Homemade Fruit Cocktail Recipe

You’ll never want to buy fruit cocktail again after making this Homemade Fruit Cocktail Recipe.



From "Preservation Society Home Preserves"
May 2015

  • Fruit cocktail
    Serve this homemade fruit cocktail over pound cake with whipped cream, or just eat it straight out of the jar!
    Photo courtesy Robert Rose
  • Preservation Society Home Preserves
    Camilla Wynne shares her creative takes on classic food-preservation ideas in “Preservation Society Home Preserves.” Simple ingredients and clear instructions bring these unique, mouth-watering creations within reach of beginners and seasoned preservers alike.
    Cover courtesy Robert Rose
  • Fruit cocktail
  • Preservation Society Home Preserves

Total Hands-On Time: 1 hr

Preparation Time: 35 min

Cook Time: 25 min

Yield: Four 1-pint jars

Beginners and seasoned preservers will find amusing, creative and mouth-watering preserves in Preservation Society Home Preserves (Robert Rose Inc., 2015) by Camilla Wynne. A combination of classic ideas and surprise twists in Wynne’s recipes make them both easy to follow and delightfully unique, from jams, jellies and marmalades to syrups, marinades, chutneys and conserves. The following recipe is from “Canned Fruits.”

You can purchase this book from the MOTHER EARTH NEWS store: Preservation Society Home Preserves.

Fruit cocktail is such a beautiful idea — almost dessert in a jar — but the version we all grew up on is pretty sad. One summer, walking through the market to choose fruit for the evening’s canning class, I was overwhelmed by choice and decided to make my own version. Open a jar, divide the fruit among bowls and top with whipped cream or mascarpone — dessert is served! Though, if you have more time, a pound cake base to soak up the syrup couldn’t hurt.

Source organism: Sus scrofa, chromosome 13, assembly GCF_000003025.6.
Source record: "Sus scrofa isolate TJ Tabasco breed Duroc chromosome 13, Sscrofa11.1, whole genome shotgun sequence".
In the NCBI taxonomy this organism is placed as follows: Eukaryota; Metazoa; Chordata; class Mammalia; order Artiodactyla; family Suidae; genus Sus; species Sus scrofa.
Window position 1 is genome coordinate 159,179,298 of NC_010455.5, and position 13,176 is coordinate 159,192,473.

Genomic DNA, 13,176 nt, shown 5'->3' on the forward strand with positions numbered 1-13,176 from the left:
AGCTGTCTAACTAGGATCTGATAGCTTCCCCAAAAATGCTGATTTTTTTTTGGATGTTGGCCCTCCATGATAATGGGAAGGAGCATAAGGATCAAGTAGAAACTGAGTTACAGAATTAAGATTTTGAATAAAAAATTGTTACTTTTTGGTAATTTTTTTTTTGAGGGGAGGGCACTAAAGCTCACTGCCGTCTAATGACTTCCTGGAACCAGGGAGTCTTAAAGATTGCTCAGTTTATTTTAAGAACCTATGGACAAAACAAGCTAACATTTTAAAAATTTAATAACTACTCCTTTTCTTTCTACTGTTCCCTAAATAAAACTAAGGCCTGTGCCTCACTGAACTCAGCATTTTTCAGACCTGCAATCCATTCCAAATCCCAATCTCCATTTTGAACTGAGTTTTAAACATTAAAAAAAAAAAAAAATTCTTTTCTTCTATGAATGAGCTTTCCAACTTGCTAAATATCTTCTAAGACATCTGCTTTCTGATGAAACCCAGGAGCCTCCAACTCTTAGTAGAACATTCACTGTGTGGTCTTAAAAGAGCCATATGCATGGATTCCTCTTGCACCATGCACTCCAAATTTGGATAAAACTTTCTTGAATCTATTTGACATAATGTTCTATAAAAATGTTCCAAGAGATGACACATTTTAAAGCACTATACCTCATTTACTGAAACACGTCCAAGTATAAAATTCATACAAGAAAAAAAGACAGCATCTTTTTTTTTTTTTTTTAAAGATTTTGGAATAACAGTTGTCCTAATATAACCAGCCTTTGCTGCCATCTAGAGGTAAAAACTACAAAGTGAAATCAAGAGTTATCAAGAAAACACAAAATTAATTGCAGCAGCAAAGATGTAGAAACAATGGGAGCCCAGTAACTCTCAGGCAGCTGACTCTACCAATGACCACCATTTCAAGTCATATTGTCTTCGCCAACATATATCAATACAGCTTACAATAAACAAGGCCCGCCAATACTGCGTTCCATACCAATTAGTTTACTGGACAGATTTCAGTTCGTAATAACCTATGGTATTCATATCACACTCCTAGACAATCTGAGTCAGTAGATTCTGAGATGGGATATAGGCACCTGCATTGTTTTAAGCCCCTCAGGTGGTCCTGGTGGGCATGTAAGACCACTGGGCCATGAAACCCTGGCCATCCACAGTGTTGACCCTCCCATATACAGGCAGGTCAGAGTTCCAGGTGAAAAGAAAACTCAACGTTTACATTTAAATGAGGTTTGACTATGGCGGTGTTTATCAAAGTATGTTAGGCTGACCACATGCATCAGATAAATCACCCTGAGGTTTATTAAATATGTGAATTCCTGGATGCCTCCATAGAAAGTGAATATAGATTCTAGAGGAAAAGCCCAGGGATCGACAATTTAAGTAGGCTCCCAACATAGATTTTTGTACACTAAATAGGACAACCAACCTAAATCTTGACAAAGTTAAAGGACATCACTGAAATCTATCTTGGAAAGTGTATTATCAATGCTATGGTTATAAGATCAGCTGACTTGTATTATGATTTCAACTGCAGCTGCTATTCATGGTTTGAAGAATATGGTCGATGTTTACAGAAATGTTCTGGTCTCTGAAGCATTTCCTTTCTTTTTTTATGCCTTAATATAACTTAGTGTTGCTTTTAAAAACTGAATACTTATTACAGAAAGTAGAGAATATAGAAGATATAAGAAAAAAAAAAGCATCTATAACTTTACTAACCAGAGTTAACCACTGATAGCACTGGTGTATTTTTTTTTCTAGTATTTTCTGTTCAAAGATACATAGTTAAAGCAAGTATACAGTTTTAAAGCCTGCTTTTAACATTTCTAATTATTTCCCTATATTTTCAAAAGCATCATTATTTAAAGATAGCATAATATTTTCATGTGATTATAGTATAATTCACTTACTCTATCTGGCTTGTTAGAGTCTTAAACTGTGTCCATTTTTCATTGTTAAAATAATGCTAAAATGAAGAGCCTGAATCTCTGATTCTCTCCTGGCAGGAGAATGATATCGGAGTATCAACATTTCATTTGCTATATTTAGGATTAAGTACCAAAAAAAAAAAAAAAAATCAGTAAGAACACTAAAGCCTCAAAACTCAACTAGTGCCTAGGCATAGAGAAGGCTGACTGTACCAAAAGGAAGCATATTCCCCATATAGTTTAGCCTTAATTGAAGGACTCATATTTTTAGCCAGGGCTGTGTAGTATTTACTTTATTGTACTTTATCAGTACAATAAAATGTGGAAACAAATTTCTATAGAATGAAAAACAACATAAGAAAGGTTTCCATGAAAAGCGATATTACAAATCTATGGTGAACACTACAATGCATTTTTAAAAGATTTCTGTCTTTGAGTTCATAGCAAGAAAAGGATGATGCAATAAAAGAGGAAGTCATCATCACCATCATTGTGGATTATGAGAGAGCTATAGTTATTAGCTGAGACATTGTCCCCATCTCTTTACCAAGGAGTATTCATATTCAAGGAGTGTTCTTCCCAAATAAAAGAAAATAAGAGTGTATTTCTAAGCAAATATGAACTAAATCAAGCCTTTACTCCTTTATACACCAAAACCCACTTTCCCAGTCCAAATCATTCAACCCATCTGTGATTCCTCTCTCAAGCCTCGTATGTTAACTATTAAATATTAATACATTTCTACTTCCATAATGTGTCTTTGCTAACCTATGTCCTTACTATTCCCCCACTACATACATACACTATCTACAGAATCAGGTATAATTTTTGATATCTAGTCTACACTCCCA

Ingredients:

• 5 ounces candied peel (see tips, below)
• 1.8 pounds small apricots (about 20)
• 9 ounces cherries (see tips, below)
• 1-1⁄2 cups granulated sugar
• 3 cups water
• 1 vanilla bean, split and scraped

Per Jar
• 1 to 2 tbsp brandy (optional)

Instructions:

1. Prepare the jars and lids.

2. Cut the candied peel into 1- to 1-1⁄2-inch pieces. You should have 1⁄2 cup.

3. Carefully pit each apricot by cutting a slit down the seam and removing the pit without cutting the apricot in half. Stuff one piece of candied peel into each apricot where the pit lived just a moment ago. (If you like, you can crack the pits with a hammer to extract the almonds — put a few in each jar to impart a subtle marzipan perfume.)

4. Trim or stem the cherries if you like and cut a small X in the bottom of each, to prevent them from bursting (leave the pits in).

5. In a medium saucepan, combine the sugar, water and vanilla bean. Bring to a boil over high heat, stirring to dissolve the sugar. Keep hot.

6. Pack the stuffed apricots and the cherries artfully into the hot jars, to within a generous 1⁄2 inch of the rim. If desired, add brandy to each jar.

7. Pour the hot syrup over the fruit to within 1⁄2 inch of the rim. I like to put the vanilla bean in one of the jars as well. Remove any air bubbles, add more syrup if necessary and wipe rims. Place the lids on the jars and screw the bands on until fingertip-tight.

8. Process in a boiling water canner for 25 minutes.

Tips

• Any kind of candied citrus peel will do to stuff the apricots, but I like homemade Seville orange or pink grapefruit peel best.

• If you don’t have a kitchen scale, you’ll need 2 cups cherries for this recipe.

• You may use sour or sweet cherries, though I tend to prefer the sour.

• If you have it on hand, substitute apricot or cherry brandy (or both!) for extra flavor.

More recipes from Preservation Society Home Preserves:

Apricot Butter Recipe
Jalapeño Jam Recipe


Courtesy of Preservation Society Home Preserves by Camilla Wynne, 2015 © Robert Rose Reprinted with publisher permission. Available where books are sold, or from our store: Preservation Society Home Preserves.


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